Founders generally fall in the category of knowing enough to see an opportunity, but not enough to see the obstacles. Which is normal, as otherwise they wouldn’t start in the first place, but this means that they need to rely on a community of people to get feedback, guidance and to learn from others experiences.
I’ve had a couple of instances of late where entrepreneurs with very viable businesses are told that their idea is not feasible, not scaleable or not worth their while. It normally comes from a VC (or incubator). The advice is not wrong – possibly misplaced – but the one thing you need to be very aware of is the motivations and perspectives of the person giving you advice.
I spent 4 years working on luxury superyachts (or megayachts or gigayachts) and every time someone I know is thinking about it I end up having the same conversation with them. I’ve decided to stop doing that and put everything that I’d normally say into this post. This is everything you need to know about working on superyachts, all in one place.
There are effectively 2 types of people in the workplace. Tradesman and managers. People who make things and people who organise things.
Knowing which one you are helps…
The hardest part about finding a name for a startup is finding a decent free domain. In most cases, the available domains is one of the main determining factors for which name you choose. With an awesome domain normally going for over $10 000 US it’s no wonder why startups are looking for variations away from the norm. The global village doesn’t help much either…
One of the hardest things about a startup is that the buck stops with you.
With a very small team and a brand new product/service, there are no balls rolling and there are no pressing deadlines – until you create them. Clients not calling? Call them. No one coming to your website? Promote it more and get it out there.
It’s this responsibility that makes it so frikken hard to start a company. They call it the hustle. And all you do, all day, is hustle hustle hustle.
One of the most important things for a tech startup is to get your product in front of customers. (It’s that whole Product/Market fit thing that you’ve got to try and work out as quickly as possible.) If you don’t have a product yet, pitch the idea. See if you can get people to sign up or agree to terms then go and build it. Fast. Cold calling really sucks but it’s one of the best ways to start talking to people about their needs and what you can do to solve them.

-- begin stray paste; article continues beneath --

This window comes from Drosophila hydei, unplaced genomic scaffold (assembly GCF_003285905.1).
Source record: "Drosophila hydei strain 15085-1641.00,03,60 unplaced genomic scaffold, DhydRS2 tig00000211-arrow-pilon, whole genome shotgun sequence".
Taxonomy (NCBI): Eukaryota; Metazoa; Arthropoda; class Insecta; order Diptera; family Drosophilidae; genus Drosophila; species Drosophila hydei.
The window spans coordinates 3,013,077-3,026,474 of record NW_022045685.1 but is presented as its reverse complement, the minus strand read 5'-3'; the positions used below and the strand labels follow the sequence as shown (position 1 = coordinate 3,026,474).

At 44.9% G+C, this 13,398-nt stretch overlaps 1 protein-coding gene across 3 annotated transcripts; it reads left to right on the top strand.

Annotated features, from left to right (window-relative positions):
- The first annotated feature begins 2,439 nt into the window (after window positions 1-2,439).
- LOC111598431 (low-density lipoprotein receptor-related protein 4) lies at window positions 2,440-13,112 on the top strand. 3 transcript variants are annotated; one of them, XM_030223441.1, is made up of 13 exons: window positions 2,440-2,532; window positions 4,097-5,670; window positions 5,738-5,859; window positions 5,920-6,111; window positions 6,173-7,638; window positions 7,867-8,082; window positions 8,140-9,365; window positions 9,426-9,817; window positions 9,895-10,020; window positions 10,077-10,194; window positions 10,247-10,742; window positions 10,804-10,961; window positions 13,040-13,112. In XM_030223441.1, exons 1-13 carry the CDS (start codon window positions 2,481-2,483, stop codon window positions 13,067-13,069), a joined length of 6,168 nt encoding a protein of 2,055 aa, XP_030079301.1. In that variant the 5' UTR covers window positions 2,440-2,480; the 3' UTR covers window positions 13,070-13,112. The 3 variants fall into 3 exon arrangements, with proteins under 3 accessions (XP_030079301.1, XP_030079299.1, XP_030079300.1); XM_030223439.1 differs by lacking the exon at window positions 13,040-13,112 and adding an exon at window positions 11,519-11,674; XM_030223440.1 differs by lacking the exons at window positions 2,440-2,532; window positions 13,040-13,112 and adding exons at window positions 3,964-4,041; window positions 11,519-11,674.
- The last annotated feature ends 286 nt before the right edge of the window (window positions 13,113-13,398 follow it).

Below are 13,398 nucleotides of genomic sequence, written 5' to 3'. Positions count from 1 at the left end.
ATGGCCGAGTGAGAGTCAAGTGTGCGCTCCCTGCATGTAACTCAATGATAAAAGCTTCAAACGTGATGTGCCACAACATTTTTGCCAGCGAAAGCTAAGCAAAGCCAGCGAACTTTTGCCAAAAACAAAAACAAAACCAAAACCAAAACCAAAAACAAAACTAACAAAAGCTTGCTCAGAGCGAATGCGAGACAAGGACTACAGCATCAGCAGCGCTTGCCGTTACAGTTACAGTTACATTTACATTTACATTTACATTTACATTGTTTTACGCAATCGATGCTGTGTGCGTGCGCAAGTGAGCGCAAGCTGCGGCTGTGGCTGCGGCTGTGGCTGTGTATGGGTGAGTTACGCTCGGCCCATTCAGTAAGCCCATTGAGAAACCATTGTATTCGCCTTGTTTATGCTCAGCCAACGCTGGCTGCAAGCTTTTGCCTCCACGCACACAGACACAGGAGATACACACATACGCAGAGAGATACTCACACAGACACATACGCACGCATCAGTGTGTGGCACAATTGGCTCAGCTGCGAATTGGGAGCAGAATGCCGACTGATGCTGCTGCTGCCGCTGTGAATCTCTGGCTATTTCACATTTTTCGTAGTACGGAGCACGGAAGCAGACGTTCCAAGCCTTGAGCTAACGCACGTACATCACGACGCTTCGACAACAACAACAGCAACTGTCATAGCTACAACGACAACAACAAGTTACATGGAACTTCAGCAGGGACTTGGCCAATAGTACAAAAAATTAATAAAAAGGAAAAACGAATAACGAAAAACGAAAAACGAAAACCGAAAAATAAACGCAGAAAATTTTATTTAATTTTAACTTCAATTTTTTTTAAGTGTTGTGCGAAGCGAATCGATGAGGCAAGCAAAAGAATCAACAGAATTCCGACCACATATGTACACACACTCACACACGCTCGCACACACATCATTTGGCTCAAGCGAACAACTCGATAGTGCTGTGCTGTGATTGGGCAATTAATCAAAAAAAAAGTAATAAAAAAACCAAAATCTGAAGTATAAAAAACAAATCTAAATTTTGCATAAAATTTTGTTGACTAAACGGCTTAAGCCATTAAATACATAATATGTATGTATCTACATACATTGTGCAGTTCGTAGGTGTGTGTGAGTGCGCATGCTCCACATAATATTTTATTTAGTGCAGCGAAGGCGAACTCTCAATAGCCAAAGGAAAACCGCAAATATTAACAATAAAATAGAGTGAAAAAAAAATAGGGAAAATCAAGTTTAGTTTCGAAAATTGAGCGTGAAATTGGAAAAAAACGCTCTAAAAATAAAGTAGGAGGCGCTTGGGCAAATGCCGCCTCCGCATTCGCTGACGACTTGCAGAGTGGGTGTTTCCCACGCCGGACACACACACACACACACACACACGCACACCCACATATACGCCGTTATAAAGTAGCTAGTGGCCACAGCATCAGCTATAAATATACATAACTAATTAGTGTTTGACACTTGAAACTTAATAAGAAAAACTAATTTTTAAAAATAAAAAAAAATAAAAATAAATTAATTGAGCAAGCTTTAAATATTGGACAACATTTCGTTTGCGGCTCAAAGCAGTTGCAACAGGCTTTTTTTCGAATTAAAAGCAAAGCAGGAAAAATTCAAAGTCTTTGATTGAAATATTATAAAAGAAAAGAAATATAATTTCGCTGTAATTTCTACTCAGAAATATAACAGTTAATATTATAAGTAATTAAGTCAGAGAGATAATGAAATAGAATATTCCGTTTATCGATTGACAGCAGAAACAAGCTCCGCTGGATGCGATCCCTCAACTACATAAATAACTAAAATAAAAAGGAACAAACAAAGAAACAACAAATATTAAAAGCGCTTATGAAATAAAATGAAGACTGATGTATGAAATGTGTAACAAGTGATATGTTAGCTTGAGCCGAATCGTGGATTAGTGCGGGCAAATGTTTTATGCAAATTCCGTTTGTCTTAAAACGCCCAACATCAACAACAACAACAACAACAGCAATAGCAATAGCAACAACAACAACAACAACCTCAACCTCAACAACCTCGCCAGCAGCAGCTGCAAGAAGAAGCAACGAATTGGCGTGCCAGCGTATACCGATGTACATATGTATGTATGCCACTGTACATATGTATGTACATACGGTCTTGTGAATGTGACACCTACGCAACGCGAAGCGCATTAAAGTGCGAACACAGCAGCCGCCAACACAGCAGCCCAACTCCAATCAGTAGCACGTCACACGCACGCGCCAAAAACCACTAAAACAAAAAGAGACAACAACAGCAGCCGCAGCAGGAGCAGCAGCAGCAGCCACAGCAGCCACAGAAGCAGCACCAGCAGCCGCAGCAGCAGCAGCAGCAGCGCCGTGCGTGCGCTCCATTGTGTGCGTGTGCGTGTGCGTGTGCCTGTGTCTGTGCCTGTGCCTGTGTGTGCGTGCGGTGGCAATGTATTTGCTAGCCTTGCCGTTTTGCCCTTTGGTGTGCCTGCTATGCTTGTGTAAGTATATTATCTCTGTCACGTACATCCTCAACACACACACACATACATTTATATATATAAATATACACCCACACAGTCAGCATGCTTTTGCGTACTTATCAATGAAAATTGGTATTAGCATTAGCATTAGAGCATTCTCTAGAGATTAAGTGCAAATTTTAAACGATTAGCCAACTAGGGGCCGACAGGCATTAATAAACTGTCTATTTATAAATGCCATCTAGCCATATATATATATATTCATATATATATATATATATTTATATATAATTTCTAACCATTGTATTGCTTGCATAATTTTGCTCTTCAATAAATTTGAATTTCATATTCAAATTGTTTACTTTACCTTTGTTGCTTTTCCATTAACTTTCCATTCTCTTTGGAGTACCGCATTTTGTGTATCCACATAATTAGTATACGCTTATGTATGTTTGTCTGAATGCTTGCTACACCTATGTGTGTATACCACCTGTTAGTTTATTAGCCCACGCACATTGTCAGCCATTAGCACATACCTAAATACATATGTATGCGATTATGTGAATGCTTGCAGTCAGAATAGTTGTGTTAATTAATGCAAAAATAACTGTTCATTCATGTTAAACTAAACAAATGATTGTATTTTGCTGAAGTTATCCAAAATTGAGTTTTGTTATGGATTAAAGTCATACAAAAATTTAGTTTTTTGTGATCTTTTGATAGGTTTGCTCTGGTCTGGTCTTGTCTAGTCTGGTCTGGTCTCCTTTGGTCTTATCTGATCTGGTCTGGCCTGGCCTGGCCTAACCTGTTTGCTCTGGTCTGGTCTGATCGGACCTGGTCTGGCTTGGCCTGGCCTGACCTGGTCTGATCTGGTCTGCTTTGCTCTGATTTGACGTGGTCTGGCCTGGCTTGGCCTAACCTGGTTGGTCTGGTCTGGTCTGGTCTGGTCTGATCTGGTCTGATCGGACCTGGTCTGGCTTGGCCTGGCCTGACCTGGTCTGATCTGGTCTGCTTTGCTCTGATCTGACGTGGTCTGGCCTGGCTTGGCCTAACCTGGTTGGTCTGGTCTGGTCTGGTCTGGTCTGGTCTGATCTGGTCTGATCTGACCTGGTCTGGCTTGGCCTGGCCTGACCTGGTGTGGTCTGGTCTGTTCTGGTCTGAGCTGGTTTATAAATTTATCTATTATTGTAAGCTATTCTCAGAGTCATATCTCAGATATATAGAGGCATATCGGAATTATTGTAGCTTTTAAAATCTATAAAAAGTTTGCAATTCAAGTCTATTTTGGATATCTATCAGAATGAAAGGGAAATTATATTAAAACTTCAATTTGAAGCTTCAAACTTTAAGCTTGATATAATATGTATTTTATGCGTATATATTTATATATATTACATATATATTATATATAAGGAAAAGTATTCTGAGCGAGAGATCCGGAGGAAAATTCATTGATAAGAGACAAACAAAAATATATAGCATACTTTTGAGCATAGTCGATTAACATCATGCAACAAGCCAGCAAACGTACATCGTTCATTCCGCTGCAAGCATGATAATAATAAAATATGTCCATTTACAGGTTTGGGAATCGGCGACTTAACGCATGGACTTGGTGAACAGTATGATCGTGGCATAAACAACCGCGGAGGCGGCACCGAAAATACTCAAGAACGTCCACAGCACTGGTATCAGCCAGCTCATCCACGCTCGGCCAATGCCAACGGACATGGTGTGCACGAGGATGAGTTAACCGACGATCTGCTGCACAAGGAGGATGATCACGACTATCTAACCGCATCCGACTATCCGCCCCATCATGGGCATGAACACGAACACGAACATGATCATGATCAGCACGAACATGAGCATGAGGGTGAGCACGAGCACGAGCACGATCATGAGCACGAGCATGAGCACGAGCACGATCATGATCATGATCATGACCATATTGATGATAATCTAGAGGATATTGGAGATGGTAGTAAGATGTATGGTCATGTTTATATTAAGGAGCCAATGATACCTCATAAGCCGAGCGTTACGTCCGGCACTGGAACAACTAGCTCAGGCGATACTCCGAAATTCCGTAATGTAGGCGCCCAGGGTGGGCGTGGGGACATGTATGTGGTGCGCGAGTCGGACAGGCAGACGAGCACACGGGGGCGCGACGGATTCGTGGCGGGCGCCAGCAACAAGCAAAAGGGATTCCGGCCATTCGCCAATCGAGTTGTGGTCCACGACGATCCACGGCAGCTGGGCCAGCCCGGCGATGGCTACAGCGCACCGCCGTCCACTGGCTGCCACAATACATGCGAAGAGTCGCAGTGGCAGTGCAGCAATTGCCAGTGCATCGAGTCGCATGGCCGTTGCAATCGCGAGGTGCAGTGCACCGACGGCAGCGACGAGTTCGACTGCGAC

This is one of the biggest hurdles to get over in the early days of a startup. It’s because you don’t have a benchmark and have nothing to compare what you should be doing to. It’s those awkward moments when you’re talking to a customer and have never had to pitch it in this way before. You’re making it up on the fly and everything you are saying is a test for the person’s reactions. Say one thing wrong, price it too high or mention the wrong features or benefits and this potential customer is about to become another failed lead.
One wrong step and you fail. Then you pick yourself up and try again. (Probably to fail again.) It’s this cycle that makes it hard. When it’s a slow moving corporate cycle, it’s even worse.
Keeping motivation through the first couple of months is a serious challenge. Don’t underestimate it. Just remember that it’s all up to you – and get on with it.
[Note: These are my thoughts. If you want the real deal, I recommend reading this post by Paul Graham on 'What startups are really like.' or browse WWPGD.com]
Back in 2010 I hear Dr Vincent Maphai speak on “Understanding the levers of our Society” during a BYM conference. Seriously smart guy and I find myself remembering parts of his speech almost every time I read the news. His comments and thoughts seem more relevant every time there is a new crisis, such as the Limpopo textbooks or Lonmin. Here’s some parts of his talk that I scribbled down and really stood out for me: [Note: I've paraphrased a lot as it is reconstructed it from my notes]
South Africa is still a very young democracy. Most countries took a very long time to become a stable democracy. Think of the UK which took over 400 years, Sweden who took 80 years or Turkey who 70 years later is still wrestling with the concept. We mustn’t be in such a hurry. Things will settle, we must be patient.
Being very involved in the ANC struggle all the way through apartheid, he observed that “the tools that you use to liberate yourself are not the tools you need to successfully run a country.”
How lucky are you? I’m not a big fan of starsigns and superstitions, but some people just seem more lucky than others. Isn’t strange how some people always seem to land on their feet in any situation and that everything always works out for them? With some other people, it’s the opposite. So, what is it that makes some poeple really lucky?
As I found out in The Luck Factor by Richard Wiseman, there’s actually a little more to it. Through over 10 years of experiments researching luck he reckons that it depends more on what type of person you are than what you star sign is. The old saying, “Unlucky at cards – lucky at love” seems to be slightly off the mark because generally people that are lucky are lucky in many aspects of their life. So what makes for a lucky person?